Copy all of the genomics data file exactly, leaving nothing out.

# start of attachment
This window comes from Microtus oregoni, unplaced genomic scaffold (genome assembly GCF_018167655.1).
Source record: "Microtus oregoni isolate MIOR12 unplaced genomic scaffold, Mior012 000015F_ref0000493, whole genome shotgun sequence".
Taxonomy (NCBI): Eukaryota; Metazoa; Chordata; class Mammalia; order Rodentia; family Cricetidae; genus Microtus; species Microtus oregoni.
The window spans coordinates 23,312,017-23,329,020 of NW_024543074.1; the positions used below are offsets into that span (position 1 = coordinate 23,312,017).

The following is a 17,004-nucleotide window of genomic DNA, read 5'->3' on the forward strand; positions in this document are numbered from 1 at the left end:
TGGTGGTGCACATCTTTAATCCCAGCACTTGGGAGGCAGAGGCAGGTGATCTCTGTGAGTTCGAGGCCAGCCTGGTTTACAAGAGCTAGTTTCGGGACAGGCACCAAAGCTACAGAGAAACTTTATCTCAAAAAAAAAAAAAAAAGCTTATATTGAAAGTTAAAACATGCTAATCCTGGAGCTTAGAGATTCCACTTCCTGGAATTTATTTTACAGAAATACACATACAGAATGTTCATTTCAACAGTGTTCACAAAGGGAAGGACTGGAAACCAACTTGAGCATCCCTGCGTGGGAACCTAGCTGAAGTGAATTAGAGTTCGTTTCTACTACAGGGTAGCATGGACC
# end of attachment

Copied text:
This window comes from Microtus oregoni, unplaced genomic scaffold (genome assembly GCF_018167655.1).
Source record: "Microtus oregoni isolate MIOR12 unplaced genomic scaffold, Mior012 000015F_ref0000493, whole genome shotgun sequence".
Taxonomy (NCBI): Eukaryota; Metazoa; Chordata; class Mammalia; order Rodentia; family Cricetidae; genus Microtus; species Microtus oregoni.
The window spans coordinates 23,312,017-23,329,020 of NW_024543074.1; the positions used below are offsets into that span (position 1 = coordinate 23,312,017).

The following is a 17,004-nucleotide window of genomic DNA, read 5'->3' on the forward strand; positions in this document are numbered from 1 at the left end:
TGGTGGTGCACATCTTTAATCCCAGCACTTGGGAGGCAGAGGCAGGTGATCTCTGTGAGTTCGAGGCCAGCCTGGTTTACAAGAGCTAGTTTCGGGACAGGCACCAAAGCTACAGAGAAACTTTATCTCAAAAAAAAAAAAAAAAGCTTATATTGAAAGTTAAAACATGCTAATCCTGGAGCTTAGAGATTCCACTTCCTGGAATTTATTTTACAGAAATACACATACAGAATGTTCATTTCAACAGTGTTCACAAAGGGAAGGACTGGAAACCAACTTGAGCATCCCTGCGTGGGAACCTAGCTGAAGTGAATTAGAGTTCGTTTCTACTACAGGGTAGCATGGACC